Prevalence of insulin resistance and impaired glucose tolerance in a sample of obese spanish children and adolescents
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- Bahíllo-Curieses, M.P., Hermoso-López, F., Martínez-Sopena, M.J. et al. Endocrine (2012) 41: 289. doi:10.1007/s12020-011-9540-8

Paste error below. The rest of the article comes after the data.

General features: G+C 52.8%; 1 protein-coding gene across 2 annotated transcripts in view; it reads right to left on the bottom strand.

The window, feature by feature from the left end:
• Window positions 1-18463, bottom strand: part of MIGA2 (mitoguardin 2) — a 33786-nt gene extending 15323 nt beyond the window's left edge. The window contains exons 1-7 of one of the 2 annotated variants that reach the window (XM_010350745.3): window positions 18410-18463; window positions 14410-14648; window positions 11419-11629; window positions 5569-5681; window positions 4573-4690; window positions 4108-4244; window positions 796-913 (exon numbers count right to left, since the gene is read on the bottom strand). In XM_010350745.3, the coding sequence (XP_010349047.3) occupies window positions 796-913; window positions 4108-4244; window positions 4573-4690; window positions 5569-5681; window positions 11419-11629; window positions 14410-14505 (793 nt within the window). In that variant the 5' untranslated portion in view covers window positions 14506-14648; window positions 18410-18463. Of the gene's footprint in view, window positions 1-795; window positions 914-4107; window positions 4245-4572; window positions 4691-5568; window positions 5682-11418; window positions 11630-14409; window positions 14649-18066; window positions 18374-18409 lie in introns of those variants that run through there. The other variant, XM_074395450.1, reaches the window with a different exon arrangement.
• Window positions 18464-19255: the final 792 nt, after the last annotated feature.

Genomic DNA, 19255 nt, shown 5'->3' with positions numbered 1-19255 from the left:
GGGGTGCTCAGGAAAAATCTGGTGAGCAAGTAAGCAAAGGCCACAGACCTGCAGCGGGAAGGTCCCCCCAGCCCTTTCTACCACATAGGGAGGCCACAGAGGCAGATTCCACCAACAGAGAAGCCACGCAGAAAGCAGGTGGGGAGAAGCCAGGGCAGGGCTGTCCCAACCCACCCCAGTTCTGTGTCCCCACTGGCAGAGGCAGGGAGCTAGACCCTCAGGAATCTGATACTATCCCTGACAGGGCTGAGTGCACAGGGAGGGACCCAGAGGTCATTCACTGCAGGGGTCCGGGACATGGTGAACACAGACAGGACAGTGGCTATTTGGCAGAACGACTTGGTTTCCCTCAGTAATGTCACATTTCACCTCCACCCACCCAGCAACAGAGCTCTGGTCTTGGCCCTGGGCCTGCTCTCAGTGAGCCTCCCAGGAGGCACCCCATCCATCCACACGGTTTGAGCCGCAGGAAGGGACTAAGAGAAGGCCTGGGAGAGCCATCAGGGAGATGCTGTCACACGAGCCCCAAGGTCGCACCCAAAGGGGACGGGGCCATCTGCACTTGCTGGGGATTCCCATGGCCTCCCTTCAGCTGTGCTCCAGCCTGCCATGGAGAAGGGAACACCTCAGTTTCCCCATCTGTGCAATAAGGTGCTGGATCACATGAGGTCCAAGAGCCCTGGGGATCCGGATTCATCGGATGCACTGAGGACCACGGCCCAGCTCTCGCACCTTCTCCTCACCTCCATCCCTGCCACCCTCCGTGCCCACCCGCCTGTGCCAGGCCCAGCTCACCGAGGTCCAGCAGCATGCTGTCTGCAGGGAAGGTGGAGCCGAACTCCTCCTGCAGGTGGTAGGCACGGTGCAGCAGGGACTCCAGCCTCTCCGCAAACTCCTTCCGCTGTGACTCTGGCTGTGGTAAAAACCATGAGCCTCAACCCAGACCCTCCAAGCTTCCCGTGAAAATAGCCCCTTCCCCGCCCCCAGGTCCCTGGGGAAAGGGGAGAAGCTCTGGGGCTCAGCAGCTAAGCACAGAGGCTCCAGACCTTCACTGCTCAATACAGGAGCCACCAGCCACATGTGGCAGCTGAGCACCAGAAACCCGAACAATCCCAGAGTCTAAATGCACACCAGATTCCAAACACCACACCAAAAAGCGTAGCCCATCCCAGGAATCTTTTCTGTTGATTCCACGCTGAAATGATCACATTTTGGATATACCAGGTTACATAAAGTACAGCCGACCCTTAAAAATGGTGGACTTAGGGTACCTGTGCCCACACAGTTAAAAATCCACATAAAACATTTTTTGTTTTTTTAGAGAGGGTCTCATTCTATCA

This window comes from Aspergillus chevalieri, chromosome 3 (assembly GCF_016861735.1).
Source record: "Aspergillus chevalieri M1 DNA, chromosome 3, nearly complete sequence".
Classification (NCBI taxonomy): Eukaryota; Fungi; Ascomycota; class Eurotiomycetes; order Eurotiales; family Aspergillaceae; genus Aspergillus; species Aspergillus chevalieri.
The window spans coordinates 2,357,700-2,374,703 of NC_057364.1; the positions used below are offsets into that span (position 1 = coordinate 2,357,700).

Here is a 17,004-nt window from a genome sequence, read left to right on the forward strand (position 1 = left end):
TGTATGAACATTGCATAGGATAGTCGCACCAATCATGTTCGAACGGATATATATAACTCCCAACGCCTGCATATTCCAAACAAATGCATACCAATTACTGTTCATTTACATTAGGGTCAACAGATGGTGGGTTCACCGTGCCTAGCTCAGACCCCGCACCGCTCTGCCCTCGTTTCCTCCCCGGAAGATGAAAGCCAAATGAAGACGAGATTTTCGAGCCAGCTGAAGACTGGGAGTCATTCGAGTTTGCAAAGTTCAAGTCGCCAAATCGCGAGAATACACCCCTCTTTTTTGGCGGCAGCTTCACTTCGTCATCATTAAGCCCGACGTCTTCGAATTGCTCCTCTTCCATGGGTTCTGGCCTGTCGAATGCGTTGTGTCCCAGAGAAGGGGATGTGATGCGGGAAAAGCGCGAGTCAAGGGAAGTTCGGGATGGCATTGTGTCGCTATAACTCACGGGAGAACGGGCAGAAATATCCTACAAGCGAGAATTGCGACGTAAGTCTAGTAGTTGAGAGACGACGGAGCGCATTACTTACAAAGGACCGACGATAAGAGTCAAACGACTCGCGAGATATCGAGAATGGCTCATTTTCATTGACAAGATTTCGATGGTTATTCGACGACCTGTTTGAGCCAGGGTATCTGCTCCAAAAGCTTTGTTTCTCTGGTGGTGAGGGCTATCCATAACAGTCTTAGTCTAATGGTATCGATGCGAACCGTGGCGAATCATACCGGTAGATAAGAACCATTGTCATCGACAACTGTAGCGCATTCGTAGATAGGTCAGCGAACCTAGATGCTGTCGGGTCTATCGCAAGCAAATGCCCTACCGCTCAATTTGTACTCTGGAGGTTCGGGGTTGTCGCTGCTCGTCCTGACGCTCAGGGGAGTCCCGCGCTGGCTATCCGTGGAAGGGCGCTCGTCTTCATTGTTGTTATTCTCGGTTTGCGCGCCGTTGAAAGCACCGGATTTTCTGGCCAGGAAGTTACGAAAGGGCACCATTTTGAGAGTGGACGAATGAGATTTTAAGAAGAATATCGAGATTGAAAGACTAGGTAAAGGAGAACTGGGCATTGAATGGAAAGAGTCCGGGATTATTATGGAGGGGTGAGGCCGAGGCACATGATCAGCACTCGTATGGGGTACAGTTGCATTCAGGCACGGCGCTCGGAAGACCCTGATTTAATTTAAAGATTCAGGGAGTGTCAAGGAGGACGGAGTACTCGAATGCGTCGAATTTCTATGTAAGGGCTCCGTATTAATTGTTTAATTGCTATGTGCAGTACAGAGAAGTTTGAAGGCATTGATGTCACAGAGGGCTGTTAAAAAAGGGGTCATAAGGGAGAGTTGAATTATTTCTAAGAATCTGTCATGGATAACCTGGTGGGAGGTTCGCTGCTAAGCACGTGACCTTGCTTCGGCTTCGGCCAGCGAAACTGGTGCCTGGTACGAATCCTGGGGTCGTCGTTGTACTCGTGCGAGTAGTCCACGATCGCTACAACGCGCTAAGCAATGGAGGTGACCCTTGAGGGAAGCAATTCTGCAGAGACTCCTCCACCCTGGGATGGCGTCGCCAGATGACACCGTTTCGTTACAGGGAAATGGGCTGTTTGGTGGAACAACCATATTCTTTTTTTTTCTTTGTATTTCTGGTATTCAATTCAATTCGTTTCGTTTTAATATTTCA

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The prevalence of obesity in children has increased in developed countries in the last decades. It is associated with alterations in glucose metabolism that may be present in childhood. To assess the frequency of glucose metabolism alterations and insulin resistance and their possible determinants in a sample of obese children from Valladolid (Spain), we retrospectively studied 100 obese children and adolescents (11.59 ± 2.73 years). Anthropometric measures, biochemical parameters, and oral glucose tolerance test (OGTT) were performed. Insulin resistance was evaluated with fasting insulin, HOMA index, and insulin values in OGTT. Impaired glucose tolerance was found in 15% of the sample, and was the most frequent of glucose metabolism alterations. Impaired fasting glucose was found in 2%. No case of type 2 diabetes was found. Acanthosis nigricans was present in 22%, with predominance in females, but not all presented insulin resistance. The prevalence of insulin resistance was 29% when HOMA index was used, and 50% when the insulin response in OGTT was used. Not all patients with impaired glucose tolerance had a pathological HOMA index, and not all with pathological HOMA index presented insulin resistance when insulin values in OGTT were used. Higher 2-h post-OGTT insulin levels were found in children with impaired glucose tolerance. It is paramount to identify young people with glucose regulation alterations for early, intensive intervention to prevent or at least postpone the onset of type 2 diabetes. OGTT is a screening tool necessary to fulfill this objective.